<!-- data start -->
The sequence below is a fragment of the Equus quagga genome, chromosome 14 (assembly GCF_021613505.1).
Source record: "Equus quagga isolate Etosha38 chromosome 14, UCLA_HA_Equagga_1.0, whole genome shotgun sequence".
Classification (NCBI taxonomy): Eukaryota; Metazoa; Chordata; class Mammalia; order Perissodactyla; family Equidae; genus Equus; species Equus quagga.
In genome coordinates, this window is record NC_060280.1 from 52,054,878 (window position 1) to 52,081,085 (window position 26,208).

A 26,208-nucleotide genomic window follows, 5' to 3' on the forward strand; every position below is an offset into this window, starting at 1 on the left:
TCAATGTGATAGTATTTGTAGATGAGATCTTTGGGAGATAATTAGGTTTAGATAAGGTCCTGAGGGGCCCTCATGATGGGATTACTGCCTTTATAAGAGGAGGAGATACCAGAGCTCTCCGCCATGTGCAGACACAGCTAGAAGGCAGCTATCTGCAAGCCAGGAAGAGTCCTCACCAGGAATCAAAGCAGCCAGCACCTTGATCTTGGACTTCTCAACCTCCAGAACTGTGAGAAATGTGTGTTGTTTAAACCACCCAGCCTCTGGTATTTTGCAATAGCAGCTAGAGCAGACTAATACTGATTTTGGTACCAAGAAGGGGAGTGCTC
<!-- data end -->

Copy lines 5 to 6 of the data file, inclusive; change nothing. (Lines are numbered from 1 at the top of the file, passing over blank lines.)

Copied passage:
A 26,208-nucleotide genomic window follows, 5' to 3' on the forward strand; every position below is an offset into this window, starting at 1 on the left:
TCAATGTGATAGTATTTGTAGATGAGATCTTTGGGAGATAATTAGGTTTAGATAAGGTCCTGAGGGGCCCTCATGATGGGATTACTGCCTTTATAAGAGGAGGAGATACCAGAGCTCTCCGCCATGTGCAGACACAGCTAGAAGGCAGCTATCTGCAAGCCAGGAAGAGTCCTCACCAGGAATCAAAGCAGCCAGCACCTTGATCTTGGACTTCTCAACCTCCAGAACTGTGAGAAATGTGTGTTGTTTAAACCACCCAGCCTCTGGTATTTTGCAATAGCAGCTAGAGCAGACTAATACTGATTTTGGTACCAAGAAGGGGAGTGCTC